Our own reading of this and the other photographs in this book is guided not only by our direct experience with nature, but also by historic cultural beliefs. Throughout history and across societies, mythologies have presented many and varied interpretations of trees. In ancient myth the forest was both a sacred realm and a dismal region, the spiritual retreat of ascetics seeking communion with God and the place to which Lucifer and his followers were banished from heaven to become trolls. Forests were where we met the unexpected, the lost and the unruly. In medieval Europe the wilderness (derived from the word for wild, or willed, animals) harbored beasts beyond the domesticating influence of civilization. From Pan, the Greek god of the forest, we derive the word panic, which originally signified the fear of his approach in the forest.

If forests are fraught with mythic dangers, by contrast their individual members—the trees—have been universally revered. In Romanesque art trees were rooted in the underworld, their trunks grew up into the living world, and their branches formed the pillars of heaven. Among native cultures worldwide and throughout history, trees have been portrayed as our ancestors, thus honoring their anthropomorphic qualities of standing, reaching out, and growing. Trees have also been thought to have consciousness as well as the ability to sing or reveal secrets. Druids believed different kinds of tree leaves stood for different letters, and their ordering spelled out secret messages. In one Asian myth each leaf of the Tree of Life had a special word written on it, a word obtained by a deceased person and used as a personal mantra before he or she could be reborn into this world. In the ancient practice known as phyllomancy, messages could be divined by interpreting the sound of rustling leaves, especially the distinctive trembling of the aspen’s.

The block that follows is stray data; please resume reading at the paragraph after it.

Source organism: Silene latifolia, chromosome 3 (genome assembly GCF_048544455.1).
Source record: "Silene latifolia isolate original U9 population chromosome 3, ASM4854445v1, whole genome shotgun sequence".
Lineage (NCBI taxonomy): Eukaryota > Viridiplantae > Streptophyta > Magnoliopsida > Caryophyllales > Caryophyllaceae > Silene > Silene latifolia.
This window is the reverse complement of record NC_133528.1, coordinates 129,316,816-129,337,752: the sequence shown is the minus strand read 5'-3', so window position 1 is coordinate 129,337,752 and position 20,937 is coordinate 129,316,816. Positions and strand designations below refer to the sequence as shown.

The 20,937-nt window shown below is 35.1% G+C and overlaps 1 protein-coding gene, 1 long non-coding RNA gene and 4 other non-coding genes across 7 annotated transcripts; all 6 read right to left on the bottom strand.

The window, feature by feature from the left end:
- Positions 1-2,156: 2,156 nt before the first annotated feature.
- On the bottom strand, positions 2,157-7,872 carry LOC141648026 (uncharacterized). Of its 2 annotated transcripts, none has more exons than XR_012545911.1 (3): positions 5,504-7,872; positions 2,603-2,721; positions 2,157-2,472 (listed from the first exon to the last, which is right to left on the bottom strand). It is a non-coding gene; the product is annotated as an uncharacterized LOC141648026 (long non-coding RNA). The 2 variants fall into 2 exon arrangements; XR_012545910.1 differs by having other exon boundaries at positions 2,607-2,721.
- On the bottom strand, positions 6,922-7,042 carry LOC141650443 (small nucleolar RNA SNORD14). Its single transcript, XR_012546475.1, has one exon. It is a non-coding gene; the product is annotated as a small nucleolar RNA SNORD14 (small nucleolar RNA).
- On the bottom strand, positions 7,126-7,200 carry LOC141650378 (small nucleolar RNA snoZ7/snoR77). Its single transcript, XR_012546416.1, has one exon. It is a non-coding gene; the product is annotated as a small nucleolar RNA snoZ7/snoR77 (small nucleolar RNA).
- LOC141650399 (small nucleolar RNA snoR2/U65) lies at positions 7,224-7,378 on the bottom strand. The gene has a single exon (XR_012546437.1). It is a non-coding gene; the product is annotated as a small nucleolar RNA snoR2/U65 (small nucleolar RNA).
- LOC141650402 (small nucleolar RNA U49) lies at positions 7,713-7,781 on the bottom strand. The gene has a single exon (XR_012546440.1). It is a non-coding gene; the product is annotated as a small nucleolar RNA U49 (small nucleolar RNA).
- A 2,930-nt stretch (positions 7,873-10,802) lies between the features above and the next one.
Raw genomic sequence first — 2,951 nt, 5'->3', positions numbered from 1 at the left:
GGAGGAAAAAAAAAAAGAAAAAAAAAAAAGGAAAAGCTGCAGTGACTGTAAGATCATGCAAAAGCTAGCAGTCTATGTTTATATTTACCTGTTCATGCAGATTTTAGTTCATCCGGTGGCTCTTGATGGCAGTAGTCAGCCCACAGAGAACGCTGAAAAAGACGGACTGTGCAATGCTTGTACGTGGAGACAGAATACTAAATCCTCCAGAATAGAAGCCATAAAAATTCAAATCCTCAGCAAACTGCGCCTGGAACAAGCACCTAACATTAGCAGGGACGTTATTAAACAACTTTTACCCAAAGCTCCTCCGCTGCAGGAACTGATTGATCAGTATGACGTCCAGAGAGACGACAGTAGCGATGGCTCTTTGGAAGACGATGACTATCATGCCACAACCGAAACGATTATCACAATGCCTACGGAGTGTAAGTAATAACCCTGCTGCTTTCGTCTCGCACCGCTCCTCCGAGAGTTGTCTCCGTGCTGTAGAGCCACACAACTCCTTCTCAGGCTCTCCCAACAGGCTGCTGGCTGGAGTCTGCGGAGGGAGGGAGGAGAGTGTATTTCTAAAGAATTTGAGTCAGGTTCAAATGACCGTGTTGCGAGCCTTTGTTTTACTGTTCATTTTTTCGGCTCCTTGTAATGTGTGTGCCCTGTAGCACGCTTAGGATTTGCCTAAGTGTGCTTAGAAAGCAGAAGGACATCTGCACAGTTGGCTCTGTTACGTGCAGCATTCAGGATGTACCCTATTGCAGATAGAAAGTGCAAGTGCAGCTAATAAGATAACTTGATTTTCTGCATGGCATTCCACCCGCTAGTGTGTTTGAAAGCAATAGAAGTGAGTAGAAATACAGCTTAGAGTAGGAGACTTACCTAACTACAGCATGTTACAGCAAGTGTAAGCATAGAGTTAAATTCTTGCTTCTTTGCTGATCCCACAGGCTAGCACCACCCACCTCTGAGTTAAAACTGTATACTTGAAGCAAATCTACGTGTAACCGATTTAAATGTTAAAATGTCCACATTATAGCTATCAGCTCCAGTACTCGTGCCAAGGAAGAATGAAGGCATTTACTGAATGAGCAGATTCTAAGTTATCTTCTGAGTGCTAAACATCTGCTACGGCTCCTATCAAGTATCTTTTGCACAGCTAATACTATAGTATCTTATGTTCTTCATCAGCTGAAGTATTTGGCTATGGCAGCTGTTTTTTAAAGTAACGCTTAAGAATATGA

Today, photographs augment ancient myths and, in effect, create new ones about our relationship with nature. As an example, landscape photographs have transformed our perception of the American West, previously thought of as a wasteland, now considered a place of beauty and reverence. To the eyes of early European travelers, the region was inhospitable and desolate. When artists such as Albert Bierstadt first interpreted this landscape, they often imposed European standards of beauty on it, painting misty, verdant scenes of what was in reality a stark land. Eventually, the West attracted interpreters responsive to its sharp light, extreme views, and unfoliated terrain, including photographers William Henry Jackson and Timothy O’Sullivan. Their work developed a new sensibility in us for this wild country and, in so doing, helped preserve it. In 1879 Jackson’s photographs of this geologic wonderland convinced Congress to establish Yellowstone National Park.

In the 1960s the Sierra Club produced books featuring the works of Ansel Adams, Philip Hyde, Eliot Porter, and others whose work transformed the barren rock and clay of the West into emphatic forms of power and meaning, and created a new aesthetic of appreciation. While forwarding the cause of legislated wilderness preservation, these books and photographs persuaded individual readers to respect the intrinsic value of the land, becoming guidebooks not only to new places but to new attitudes. John sees his work, in part, as a continuation of this tradition, encouraging belief in the immanent value of trees, not for their utility, but for their significance as sentient beings.